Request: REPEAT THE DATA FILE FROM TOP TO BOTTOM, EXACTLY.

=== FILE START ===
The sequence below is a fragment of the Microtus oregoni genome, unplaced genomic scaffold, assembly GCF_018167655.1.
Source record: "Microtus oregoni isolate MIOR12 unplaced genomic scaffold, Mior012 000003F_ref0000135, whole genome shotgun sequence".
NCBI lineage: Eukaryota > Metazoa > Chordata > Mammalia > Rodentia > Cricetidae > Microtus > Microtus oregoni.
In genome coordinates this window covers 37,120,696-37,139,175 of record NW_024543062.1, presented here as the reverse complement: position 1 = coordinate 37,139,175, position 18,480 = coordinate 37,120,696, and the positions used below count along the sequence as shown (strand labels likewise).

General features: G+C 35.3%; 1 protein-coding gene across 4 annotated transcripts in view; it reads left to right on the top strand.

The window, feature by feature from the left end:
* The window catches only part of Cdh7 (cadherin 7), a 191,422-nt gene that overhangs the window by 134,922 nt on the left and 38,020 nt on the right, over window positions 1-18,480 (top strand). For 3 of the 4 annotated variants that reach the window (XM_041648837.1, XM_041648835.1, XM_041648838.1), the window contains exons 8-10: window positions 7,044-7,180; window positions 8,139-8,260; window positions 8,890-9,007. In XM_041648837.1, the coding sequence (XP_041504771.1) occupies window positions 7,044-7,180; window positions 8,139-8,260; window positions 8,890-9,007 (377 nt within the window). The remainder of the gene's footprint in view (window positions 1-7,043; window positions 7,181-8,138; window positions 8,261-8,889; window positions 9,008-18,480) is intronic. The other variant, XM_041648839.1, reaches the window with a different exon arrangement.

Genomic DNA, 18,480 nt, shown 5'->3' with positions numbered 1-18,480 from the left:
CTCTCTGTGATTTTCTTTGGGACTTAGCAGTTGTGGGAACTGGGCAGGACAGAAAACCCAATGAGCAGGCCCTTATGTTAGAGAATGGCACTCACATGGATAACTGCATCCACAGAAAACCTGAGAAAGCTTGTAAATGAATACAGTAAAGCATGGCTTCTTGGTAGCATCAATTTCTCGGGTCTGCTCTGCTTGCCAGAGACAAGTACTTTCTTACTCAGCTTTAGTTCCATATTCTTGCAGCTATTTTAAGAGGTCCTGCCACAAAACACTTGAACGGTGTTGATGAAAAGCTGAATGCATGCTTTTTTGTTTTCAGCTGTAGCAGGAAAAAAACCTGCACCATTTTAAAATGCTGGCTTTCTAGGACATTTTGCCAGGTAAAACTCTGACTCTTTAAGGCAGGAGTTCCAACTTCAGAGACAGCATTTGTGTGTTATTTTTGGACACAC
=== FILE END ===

The sequence below is a fragment of the Microtus oregoni genome, unplaced genomic scaffold, assembly GCF_018167655.1.
Source record: "Microtus oregoni isolate MIOR12 unplaced genomic scaffold, Mior012 000003F_ref0000135, whole genome shotgun sequence".
NCBI lineage: Eukaryota > Metazoa > Chordata > Mammalia > Rodentia > Cricetidae > Microtus > Microtus oregoni.
In genome coordinates this window covers 37,120,696-37,139,175 of record NW_024543062.1, presented here as the reverse complement: position 1 = coordinate 37,139,175, position 18,480 = coordinate 37,120,696, and the positions used below count along the sequence as shown (strand labels likewise).

General features: G+C 35.3%; 1 protein-coding gene across 4 annotated transcripts in view; it reads left to right on the top strand.

The window, feature by feature from the left end:
* The window catches only part of Cdh7 (cadherin 7), a 191,422-nt gene that overhangs the window by 134,922 nt on the left and 38,020 nt on the right, over window positions 1-18,480 (top strand). For 3 of the 4 annotated variants that reach the window (XM_041648837.1, XM_041648835.1, XM_041648838.1), the window contains exons 8-10: window positions 7,044-7,180; window positions 8,139-8,260; window positions 8,890-9,007. In XM_041648837.1, the coding sequence (XP_041504771.1) occupies window positions 7,044-7,180; window positions 8,139-8,260; window positions 8,890-9,007 (377 nt within the window). The remainder of the gene's footprint in view (window positions 1-7,043; window positions 7,181-8,138; window positions 8,261-8,889; window positions 9,008-18,480) is intronic. The other variant, XM_041648839.1, reaches the window with a different exon arrangement.

Genomic DNA, 18,480 nt, shown 5'->3' with positions numbered 1-18,480 from the left:
CTCTCTGTGATTTTCTTTGGGACTTAGCAGTTGTGGGAACTGGGCAGGACAGAAAACCCAATGAGCAGGCCCTTATGTTAGAGAATGGCACTCACATGGATAACTGCATCCACAGAAAACCTGAGAAAGCTTGTAAATGAATACAGTAAAGCATGGCTTCTTGGTAGCATCAATTTCTCGGGTCTGCTCTGCTTGCCAGAGACAAGTACTTTCTTACTCAGCTTTAGTTCCATATTCTTGCAGCTATTTTAAGAGGTCCTGCCACAAAACACTTGAACGGTGTTGATGAAAAGCTGAATGCATGCTTTTTTGTTTTCAGCTGTAGCAGGAAAAAAACCTGCACCATTTTAAAATGCTGGCTTTCTAGGACATTTTGCCAGGTAAAACTCTGACTCTTTAAGGCAGGAGTTCCAACTTCAGAGACAGCATTTGTGTGTTATTTTTGGACACAC